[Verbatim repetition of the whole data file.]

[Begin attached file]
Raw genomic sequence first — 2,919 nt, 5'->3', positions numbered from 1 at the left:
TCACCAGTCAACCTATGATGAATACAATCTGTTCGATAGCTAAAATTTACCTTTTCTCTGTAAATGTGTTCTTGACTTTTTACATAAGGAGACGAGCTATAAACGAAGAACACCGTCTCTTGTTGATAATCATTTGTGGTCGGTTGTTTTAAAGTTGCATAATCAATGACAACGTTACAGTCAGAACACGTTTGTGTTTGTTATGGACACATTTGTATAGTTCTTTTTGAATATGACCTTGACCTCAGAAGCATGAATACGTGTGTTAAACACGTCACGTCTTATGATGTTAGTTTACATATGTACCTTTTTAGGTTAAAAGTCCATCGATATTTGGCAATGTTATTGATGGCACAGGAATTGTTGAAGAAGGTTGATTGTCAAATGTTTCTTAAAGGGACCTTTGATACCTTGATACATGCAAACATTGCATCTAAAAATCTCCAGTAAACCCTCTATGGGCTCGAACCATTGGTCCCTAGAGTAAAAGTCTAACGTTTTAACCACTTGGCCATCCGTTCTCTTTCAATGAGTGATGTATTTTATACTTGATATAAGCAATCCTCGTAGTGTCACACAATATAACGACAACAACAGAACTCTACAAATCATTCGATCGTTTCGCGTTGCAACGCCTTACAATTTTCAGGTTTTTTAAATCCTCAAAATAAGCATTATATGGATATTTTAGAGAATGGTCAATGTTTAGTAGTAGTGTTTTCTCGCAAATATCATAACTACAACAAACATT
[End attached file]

Raw genomic sequence first — 2,919 nt, 5'->3', positions numbered from 1 at the left:
TCACCAGTCAACCTATGATGAATACAATCTGTTCGATAGCTAAAATTTACCTTTTCTCTGTAAATGTGTTCTTGACTTTTTACATAAGGAGACGAGCTATAAACGAAGAACACCGTCTCTTGTTGATAATCATTTGTGGTCGGTTGTTTTAAAGTTGCATAATCAATGACAACGTTACAGTCAGAACACGTTTGTGTTTGTTATGGACACATTTGTATAGTTCTTTTTGAATATGACCTTGACCTCAGAAGCATGAATACGTGTGTTAAACACGTCACGTCTTATGATGTTAGTTTACATATGTACCTTTTTAGGTTAAAAGTCCATCGATATTTGGCAATGTTATTGATGGCACAGGAATTGTTGAAGAAGGTTGATTGTCAAATGTTTCTTAAAGGGACCTTTGATACCTTGATACATGCAAACATTGCATCTAAAAATCTCCAGTAAACCCTCTATGGGCTCGAACCATTGGTCCCTAGAGTAAAAGTCTAACGTTTTAACCACTTGGCCATCCGTTCTCTTTCAATGAGTGATGTATTTTATACTTGATATAAGCAATCCTCGTAGTGTCACACAATATAACGACAACAACAGAACTCTACAAATCATTCGATCGTTTCGCGTTGCAACGCCTTACAATTTTCAGGTTTTTTAAATCCTCAAAATAAGCATTATATGGATATTTTAGAGAATGGTCAATGTTTAGTAGTAGTGTTTTCTCGCAAATATCATAACTACAACAAACATT